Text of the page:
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What is a Stroke?

Shepherd Center’s Brain Injury Rehabilitation Program Medical Director, Andrew Dennison, M.D., answers common questions about stroke symptoms and treatment.

What is a stroke?

A stroke occurs when a blood vessel that carries oxygen and nutrients to the brain is either blocked by a clot or bursts (AKA ruptures). When this occurs, brain cells are deprived of oxygen and begin to die. When brain cells die during a stroke, abilities controlled by that area of the brain, such as language or muscle control, are lost. How a person is affected by a stroke depends on the severity and the location of the brain where the injury occurs.

There are two types of stroke: ischemic and hemorrhagic.

  • Ischemic stroke occurs when there is a blockage in a brain artery. The brain tissue that is supplied by the blocked artery can become damaged or die. They are the most common type of stroke and occur in over 80% of all strokes.
  • Hemorrhagic stroke is caused by bleeding in the brain. The blood can put pressure on surrounding brain tissue and damage it. Hemorrhagic strokes occur in 15 to 20% of all strokes.


How does a stroke affect mobility or cognitive function?

The impact of a stroke can vary widely.

The majority of the brain is divided into two hemispheres. The right hemisphere controls the left side of the body, along with skills like spatial awareness and aspects relating to insight. A stroke on the right side of the brain can impair these skills or cause weakness or paralysis on the left side of the body. Alternatively, a stroke occurring in the left hemisphere of the brain may cause weakness or paralysis on the right side of the body and difficulty understanding and expressing written and spoken language. Additionally, if an individual has a stroke further down in the brainstem or cerebellum, they may experience problems with balance, coordination, vision, and body and facial muscle movement and sensation.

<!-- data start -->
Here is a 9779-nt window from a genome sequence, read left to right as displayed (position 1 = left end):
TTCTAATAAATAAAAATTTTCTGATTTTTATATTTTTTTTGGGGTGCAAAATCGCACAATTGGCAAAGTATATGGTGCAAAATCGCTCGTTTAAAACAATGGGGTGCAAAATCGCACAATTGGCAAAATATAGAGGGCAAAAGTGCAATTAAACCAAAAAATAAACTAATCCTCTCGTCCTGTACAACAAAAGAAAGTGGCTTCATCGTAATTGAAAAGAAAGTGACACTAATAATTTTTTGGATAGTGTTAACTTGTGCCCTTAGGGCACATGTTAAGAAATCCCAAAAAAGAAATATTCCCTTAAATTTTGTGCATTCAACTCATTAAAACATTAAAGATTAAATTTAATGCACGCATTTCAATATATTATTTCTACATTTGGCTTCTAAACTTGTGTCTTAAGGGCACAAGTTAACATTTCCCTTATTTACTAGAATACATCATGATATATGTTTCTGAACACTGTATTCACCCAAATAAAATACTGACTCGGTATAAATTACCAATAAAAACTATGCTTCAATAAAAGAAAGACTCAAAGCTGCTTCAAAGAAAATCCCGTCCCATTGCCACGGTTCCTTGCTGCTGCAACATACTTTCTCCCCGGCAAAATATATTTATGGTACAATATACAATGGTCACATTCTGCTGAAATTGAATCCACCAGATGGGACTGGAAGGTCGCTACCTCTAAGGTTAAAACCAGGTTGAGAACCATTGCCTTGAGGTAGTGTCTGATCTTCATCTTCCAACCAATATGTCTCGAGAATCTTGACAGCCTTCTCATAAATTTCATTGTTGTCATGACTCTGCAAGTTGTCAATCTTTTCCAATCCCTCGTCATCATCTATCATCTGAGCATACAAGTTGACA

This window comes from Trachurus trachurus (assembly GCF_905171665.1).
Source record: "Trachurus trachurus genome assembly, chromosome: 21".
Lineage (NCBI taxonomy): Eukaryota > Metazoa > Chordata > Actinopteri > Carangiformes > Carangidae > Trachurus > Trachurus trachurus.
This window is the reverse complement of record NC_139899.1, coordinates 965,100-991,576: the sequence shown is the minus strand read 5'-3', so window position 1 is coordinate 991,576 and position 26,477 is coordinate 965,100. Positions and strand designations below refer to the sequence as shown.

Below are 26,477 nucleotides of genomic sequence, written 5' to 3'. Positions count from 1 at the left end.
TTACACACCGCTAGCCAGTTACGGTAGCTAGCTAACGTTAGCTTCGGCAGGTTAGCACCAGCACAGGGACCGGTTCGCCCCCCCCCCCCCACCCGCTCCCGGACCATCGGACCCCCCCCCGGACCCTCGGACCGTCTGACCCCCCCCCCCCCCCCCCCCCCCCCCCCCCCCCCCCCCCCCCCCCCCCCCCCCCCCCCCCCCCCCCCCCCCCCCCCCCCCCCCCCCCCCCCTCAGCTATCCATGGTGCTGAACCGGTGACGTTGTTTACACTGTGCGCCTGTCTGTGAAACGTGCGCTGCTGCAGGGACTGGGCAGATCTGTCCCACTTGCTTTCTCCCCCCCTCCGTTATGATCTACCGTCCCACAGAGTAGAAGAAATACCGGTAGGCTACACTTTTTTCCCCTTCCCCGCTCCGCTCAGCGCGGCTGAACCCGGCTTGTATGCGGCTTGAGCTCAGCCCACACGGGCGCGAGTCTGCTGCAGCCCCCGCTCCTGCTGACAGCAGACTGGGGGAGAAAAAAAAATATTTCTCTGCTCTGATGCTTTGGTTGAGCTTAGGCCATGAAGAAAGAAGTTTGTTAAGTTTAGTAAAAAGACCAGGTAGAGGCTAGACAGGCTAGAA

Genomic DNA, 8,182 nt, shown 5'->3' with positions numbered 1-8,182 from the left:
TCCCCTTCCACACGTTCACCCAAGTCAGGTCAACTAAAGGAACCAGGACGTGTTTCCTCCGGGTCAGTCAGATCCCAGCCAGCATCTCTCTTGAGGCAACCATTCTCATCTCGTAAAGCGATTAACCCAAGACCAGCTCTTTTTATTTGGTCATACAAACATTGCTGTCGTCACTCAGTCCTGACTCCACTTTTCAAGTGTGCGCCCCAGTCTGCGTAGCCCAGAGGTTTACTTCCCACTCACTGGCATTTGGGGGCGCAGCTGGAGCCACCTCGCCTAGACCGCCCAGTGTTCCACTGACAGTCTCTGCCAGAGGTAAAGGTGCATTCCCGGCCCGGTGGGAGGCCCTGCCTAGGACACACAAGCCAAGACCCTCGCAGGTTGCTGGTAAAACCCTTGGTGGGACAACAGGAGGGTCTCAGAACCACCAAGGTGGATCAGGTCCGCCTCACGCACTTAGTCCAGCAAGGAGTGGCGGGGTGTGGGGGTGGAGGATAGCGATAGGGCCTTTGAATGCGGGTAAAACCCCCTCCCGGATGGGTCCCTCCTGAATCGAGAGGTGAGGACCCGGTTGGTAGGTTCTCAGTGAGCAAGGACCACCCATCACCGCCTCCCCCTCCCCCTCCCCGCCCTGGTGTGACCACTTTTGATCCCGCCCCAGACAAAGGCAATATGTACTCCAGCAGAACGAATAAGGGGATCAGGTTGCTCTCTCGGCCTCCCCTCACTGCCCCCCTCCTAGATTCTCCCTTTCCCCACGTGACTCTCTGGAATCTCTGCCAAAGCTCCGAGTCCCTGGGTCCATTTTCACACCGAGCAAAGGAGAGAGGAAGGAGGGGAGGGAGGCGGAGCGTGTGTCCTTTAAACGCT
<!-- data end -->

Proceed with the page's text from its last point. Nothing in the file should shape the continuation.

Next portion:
While any variety of functions can be affected, with 80% of stroke survivors experiencing weakness or paralysis, rehabilitation hospitals or clinics like Shepherd Center can optimize the recovery process and return patients to the highest level of function possible.

What is the best way to prevent a stroke?

According to the CDC, 80% of strokes are preventable. Risk factors like high blood pressure, obesity, tobacco use, and diabetes can increase your risk of stroke. Working toward a healthy lifestyle with physical activity and a healthy diet may help reduce your risk of stroke.

How is a stroke treated?

The earlier a stroke can be treated by medical professionals, the better. Knowing stroke signs and symptoms can save your life or someone else’s. The trick to remembering these signs and symptoms of a stroke is the acronym “BEFAST,” which stands for balance, eye, face, arm, speech, and time. New technologies are constantly developing and if administered in the first critical hours after symptoms develop, these technologies may give an individual with stroke a markedly improved chance of a better recovery.

Following emergency treatment, stroke survivors can have complex and unique rehabilitation needs. Because stroke therapy may look different for each person, it’s important to plan individualized, person-centered care for stroke patients based on their health and recovery goals. Specialists may design a rehabilitation plan for ischemic stroke treatment or hemorrhagic stroke treatment. 

Visit our website to learn more about Shepherd Center’s approach to stroke treatment and rehabilitation. 

About Shepherd Center

Shepherd Center provides world-class clinical care, research, and family support for people experiencing the most complex conditions, including spinal cord and brain injuries, multi-trauma, traumatic amputations, stroke, multiple sclerosis, and pain. An elite center recognized as both Spinal Cord Injury and Traumatic Brain Injury Model Systems, Shepherd Center is ranked by U.S. News as one of the nation’s top hospitals for rehabilitation. Shepherd Center treats thousands of patients annually with unmatched expertise and unwavering compassion to help them begin again.